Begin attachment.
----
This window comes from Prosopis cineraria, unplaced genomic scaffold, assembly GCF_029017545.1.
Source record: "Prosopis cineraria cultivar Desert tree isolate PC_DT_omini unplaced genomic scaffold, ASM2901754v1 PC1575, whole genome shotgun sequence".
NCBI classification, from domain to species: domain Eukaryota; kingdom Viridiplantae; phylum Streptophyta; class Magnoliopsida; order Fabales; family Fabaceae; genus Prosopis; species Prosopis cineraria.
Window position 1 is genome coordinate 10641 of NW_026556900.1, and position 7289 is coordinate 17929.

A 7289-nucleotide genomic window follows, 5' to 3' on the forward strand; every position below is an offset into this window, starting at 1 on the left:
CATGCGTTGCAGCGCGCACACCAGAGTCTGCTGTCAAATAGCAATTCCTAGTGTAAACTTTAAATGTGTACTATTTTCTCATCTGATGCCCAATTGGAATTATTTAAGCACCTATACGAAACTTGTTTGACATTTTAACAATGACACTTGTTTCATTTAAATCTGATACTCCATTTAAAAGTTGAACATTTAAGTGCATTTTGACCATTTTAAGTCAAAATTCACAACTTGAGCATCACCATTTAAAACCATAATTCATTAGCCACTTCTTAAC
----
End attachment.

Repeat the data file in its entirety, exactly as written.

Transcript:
This window comes from Prosopis cineraria, unplaced genomic scaffold, assembly GCF_029017545.1.
Source record: "Prosopis cineraria cultivar Desert tree isolate PC_DT_omini unplaced genomic scaffold, ASM2901754v1 PC1575, whole genome shotgun sequence".
NCBI classification, from domain to species: domain Eukaryota; kingdom Viridiplantae; phylum Streptophyta; class Magnoliopsida; order Fabales; family Fabaceae; genus Prosopis; species Prosopis cineraria.
Window position 1 is genome coordinate 10641 of NW_026556900.1, and position 7289 is coordinate 17929.

A 7289-nucleotide genomic window follows, 5' to 3' on the forward strand; every position below is an offset into this window, starting at 1 on the left:
CATGCGTTGCAGCGCGCACACCAGAGTCTGCTGTCAAATAGCAATTCCTAGTGTAAACTTTAAATGTGTACTATTTTCTCATCTGATGCCCAATTGGAATTATTTAAGCACCTATACGAAACTTGTTTGACATTTTAACAATGACACTTGTTTCATTTAAATCTGATACTCCATTTAAAAGTTGAACATTTAAGTGCATTTTGACCATTTTAAGTCAAAATTCACAACTTGAGCATCACCATTTAAAACCATAATTCATTAGCCACTTCTTAAC